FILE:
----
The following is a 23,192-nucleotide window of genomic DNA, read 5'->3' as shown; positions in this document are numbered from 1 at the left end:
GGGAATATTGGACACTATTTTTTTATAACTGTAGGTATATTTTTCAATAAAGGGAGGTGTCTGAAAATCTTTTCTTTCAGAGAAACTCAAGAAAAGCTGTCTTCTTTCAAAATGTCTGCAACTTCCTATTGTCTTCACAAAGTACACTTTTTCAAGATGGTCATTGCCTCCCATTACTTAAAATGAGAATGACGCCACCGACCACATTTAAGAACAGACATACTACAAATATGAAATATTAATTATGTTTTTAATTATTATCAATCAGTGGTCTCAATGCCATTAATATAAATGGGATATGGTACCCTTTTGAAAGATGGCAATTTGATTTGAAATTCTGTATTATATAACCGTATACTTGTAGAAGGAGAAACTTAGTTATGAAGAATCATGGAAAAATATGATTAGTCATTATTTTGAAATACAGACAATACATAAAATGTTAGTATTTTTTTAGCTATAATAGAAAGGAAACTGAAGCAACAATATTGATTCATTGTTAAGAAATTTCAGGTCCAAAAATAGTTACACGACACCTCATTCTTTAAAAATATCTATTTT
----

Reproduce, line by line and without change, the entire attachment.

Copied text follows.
The following is a 23,192-nucleotide window of genomic DNA, read 5'->3' as shown; positions in this document are numbered from 1 at the left end:
GGGAATATTGGACACTATTTTTTTATAACTGTAGGTATATTTTTCAATAAAGGGAGGTGTCTGAAAATCTTTTCTTTCAGAGAAACTCAAGAAAAGCTGTCTTCTTTCAAAATGTCTGCAACTTCCTATTGTCTTCACAAAGTACACTTTTTCAAGATGGTCATTGCCTCCCATTACTTAAAATGAGAATGACGCCACCGACCACATTTAAGAACAGACATACTACAAATATGAAATATTAATTATGTTTTTAATTATTATCAATCAGTGGTCTCAATGCCATTAATATAAATGGGATATGGTACCCTTTTGAAAGATGGCAATTTGATTTGAAATTCTGTATTATATAACCGTATACTTGTAGAAGGAGAAACTTAGTTATGAAGAATCATGGAAAAATATGATTAGTCATTATTTTGAAATACAGACAATACATAAAATGTTAGTATTTTTTTAGCTATAATAGAAAGGAAACTGAAGCAACAATATTGATTCATTGTTAAGAAATTTCAGGTCCAAAAATAGTTACACGACACCTCATTCTTTAAAAATATCTATTTT